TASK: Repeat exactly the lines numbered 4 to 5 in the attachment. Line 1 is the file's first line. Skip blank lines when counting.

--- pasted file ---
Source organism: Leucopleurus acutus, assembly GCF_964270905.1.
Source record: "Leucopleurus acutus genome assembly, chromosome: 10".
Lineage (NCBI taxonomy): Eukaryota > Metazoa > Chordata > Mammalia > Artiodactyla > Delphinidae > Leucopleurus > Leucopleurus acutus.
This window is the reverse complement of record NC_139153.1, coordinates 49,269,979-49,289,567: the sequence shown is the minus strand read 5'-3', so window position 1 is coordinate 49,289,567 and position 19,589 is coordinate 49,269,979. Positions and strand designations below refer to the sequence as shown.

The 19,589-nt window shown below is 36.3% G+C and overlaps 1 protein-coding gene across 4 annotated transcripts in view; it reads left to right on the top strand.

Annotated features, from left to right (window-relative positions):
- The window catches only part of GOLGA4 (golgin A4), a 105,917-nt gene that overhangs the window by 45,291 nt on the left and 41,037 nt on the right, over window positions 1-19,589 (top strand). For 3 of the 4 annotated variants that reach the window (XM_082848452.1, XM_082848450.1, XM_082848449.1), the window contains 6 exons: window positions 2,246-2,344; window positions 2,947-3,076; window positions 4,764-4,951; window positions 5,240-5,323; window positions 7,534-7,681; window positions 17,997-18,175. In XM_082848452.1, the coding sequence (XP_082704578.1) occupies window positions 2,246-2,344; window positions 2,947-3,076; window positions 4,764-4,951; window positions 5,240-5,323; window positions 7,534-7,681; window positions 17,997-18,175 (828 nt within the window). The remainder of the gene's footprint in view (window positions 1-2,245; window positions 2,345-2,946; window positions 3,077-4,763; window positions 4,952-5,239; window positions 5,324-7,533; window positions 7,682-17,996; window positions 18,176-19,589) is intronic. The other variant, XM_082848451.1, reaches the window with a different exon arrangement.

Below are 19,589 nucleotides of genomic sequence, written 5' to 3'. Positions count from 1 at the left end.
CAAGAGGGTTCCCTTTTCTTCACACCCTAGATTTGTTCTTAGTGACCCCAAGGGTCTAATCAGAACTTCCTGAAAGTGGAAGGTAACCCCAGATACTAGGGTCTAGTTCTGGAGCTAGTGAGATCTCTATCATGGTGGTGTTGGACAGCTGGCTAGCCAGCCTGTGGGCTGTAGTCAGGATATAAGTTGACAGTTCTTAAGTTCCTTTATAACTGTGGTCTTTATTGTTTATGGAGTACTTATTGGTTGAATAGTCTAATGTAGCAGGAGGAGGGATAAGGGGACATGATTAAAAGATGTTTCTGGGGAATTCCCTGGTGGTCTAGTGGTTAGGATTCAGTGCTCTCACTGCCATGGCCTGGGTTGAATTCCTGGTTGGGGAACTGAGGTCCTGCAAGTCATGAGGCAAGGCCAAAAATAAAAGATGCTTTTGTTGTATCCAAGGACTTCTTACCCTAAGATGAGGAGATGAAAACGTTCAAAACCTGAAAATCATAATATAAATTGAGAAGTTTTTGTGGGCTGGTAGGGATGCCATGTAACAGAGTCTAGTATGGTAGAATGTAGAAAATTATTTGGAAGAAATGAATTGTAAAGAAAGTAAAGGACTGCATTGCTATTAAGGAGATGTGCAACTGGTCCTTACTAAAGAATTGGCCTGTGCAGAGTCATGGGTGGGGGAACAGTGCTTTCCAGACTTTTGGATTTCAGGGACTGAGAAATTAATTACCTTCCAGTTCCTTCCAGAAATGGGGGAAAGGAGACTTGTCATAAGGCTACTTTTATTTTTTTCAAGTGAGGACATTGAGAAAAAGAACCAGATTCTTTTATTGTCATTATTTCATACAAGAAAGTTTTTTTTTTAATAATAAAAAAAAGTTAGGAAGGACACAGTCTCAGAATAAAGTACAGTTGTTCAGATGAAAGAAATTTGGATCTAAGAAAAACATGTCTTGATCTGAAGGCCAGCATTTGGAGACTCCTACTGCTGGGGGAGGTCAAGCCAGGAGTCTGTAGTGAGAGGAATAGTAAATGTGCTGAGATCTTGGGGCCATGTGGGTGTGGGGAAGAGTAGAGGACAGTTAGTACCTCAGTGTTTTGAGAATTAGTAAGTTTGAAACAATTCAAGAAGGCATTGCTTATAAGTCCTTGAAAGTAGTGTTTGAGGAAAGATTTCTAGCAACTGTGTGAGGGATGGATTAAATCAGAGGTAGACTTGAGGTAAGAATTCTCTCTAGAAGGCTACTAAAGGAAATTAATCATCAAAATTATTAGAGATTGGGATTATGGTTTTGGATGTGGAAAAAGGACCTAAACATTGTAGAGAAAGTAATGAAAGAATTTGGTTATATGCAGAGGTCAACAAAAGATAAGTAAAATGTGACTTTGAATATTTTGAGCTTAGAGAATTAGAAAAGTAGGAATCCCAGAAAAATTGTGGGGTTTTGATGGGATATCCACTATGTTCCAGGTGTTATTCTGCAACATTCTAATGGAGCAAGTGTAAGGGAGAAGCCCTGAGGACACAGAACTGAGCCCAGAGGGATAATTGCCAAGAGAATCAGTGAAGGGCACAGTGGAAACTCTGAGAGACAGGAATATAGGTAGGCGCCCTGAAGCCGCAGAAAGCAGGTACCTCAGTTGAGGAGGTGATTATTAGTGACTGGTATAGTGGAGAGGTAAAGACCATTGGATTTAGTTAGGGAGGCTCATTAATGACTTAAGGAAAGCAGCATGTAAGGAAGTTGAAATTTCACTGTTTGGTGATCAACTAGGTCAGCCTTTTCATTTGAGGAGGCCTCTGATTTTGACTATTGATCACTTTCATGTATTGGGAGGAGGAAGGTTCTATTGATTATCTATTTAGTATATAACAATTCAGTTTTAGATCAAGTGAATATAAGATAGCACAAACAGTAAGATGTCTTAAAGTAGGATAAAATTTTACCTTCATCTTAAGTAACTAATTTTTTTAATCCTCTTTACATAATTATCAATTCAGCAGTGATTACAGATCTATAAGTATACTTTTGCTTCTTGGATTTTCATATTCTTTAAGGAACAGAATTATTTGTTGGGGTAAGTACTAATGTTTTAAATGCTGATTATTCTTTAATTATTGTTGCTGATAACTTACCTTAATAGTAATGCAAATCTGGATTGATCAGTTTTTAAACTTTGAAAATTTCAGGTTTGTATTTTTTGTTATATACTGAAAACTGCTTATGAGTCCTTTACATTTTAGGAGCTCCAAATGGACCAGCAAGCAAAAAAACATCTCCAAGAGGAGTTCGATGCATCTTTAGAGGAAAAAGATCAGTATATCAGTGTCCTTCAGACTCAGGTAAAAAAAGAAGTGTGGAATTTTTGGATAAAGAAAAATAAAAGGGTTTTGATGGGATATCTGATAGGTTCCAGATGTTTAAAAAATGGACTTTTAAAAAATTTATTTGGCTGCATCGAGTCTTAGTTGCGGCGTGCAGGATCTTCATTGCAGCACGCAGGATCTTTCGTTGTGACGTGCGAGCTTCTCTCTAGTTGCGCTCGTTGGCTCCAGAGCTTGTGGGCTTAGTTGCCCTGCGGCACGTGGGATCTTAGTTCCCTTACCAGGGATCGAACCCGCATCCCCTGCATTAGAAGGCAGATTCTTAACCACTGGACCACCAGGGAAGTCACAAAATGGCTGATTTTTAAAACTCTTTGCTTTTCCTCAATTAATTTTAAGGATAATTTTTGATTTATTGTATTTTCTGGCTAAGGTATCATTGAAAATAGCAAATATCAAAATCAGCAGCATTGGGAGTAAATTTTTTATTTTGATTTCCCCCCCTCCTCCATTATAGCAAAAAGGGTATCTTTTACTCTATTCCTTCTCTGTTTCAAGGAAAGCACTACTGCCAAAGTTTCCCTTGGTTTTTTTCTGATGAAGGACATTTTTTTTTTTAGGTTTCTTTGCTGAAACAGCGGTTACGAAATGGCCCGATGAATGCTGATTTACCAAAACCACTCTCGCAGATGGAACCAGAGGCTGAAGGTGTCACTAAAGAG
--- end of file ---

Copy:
This window is the reverse complement of record NC_139153.1, coordinates 49,269,979-49,289,567: the sequence shown is the minus strand read 5'-3', so window position 1 is coordinate 49,289,567 and position 19,589 is coordinate 49,269,979. Positions and strand designations below refer to the sequence as shown.

The 19,589-nt window shown below is 36.3% G+C and overlaps 1 protein-coding gene across 4 annotated transcripts in view; it reads left to right on the top strand.